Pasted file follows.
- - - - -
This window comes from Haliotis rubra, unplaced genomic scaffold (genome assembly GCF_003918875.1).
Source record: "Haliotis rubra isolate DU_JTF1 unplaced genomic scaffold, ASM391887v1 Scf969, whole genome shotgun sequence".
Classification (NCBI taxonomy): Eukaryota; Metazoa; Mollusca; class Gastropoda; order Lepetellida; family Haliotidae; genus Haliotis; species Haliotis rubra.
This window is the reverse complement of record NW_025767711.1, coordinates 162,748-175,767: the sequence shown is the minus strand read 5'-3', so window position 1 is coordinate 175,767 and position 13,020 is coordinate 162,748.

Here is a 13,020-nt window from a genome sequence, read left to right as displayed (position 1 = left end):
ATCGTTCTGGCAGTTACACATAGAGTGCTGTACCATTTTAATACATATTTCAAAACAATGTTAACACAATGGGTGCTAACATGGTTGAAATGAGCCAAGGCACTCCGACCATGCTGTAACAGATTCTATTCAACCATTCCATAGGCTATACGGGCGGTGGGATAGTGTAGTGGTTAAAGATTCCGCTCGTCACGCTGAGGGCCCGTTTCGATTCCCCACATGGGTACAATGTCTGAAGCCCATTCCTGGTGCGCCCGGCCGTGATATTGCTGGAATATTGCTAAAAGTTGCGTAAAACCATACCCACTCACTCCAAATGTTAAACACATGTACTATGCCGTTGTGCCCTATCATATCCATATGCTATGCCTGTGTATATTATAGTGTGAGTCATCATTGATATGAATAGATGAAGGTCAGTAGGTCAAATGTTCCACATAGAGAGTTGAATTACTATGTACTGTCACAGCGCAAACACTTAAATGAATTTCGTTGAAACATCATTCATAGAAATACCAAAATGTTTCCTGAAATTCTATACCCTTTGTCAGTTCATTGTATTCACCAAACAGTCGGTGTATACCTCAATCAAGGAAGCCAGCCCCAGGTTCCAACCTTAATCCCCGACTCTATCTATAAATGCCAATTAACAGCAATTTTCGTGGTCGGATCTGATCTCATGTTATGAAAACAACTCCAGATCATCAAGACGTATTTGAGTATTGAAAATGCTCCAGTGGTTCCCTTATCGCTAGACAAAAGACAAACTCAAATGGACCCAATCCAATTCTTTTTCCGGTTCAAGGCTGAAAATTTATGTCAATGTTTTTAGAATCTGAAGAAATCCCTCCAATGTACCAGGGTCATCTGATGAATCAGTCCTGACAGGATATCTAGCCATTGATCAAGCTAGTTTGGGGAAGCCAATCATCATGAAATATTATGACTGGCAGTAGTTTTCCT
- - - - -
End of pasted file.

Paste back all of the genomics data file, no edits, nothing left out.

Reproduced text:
This window comes from Haliotis rubra, unplaced genomic scaffold (genome assembly GCF_003918875.1).
Source record: "Haliotis rubra isolate DU_JTF1 unplaced genomic scaffold, ASM391887v1 Scf969, whole genome shotgun sequence".
Classification (NCBI taxonomy): Eukaryota; Metazoa; Mollusca; class Gastropoda; order Lepetellida; family Haliotidae; genus Haliotis; species Haliotis rubra.
This window is the reverse complement of record NW_025767711.1, coordinates 162,748-175,767: the sequence shown is the minus strand read 5'-3', so window position 1 is coordinate 175,767 and position 13,020 is coordinate 162,748.

Here is a 13,020-nt window from a genome sequence, read left to right as displayed (position 1 = left end):
ATCGTTCTGGCAGTTACACATAGAGTGCTGTACCATTTTAATACATATTTCAAAACAATGTTAACACAATGGGTGCTAACATGGTTGAAATGAGCCAAGGCACTCCGACCATGCTGTAACAGATTCTATTCAACCATTCCATAGGCTATACGGGCGGTGGGATAGTGTAGTGGTTAAAGATTCCGCTCGTCACGCTGAGGGCCCGTTTCGATTCCCCACATGGGTACAATGTCTGAAGCCCATTCCTGGTGCGCCCGGCCGTGATATTGCTGGAATATTGCTAAAAGTTGCGTAAAACCATACCCACTCACTCCAAATGTTAAACACATGTACTATGCCGTTGTGCCCTATCATATCCATATGCTATGCCTGTGTATATTATAGTGTGAGTCATCATTGATATGAATAGATGAAGGTCAGTAGGTCAAATGTTCCACATAGAGAGTTGAATTACTATGTACTGTCACAGCGCAAACACTTAAATGAATTTCGTTGAAACATCATTCATAGAAATACCAAAATGTTTCCTGAAATTCTATACCCTTTGTCAGTTCATTGTATTCACCAAACAGTCGGTGTATACCTCAATCAAGGAAGCCAGCCCCAGGTTCCAACCTTAATCCCCGACTCTATCTATAAATGCCAATTAACAGCAATTTTCGTGGTCGGATCTGATCTCATGTTATGAAAACAACTCCAGATCATCAAGACGTATTTGAGTATTGAAAATGCTCCAGTGGTTCCCTTATCGCTAGACAAAAGACAAACTCAAATGGACCCAATCCAATTCTTTTTCCGGTTCAAGGCTGAAAATTTATGTCAATGTTTTTAGAATCTGAAGAAATCCCTCCAATGTACCAGGGTCATCTGATGAATCAGTCCTGACAGGATATCTAGCCATTGATCAAGCTAGTTTGGGGAAGCCAATCATCATGAAATATTATGACTGGCAGTAGTTTTCCT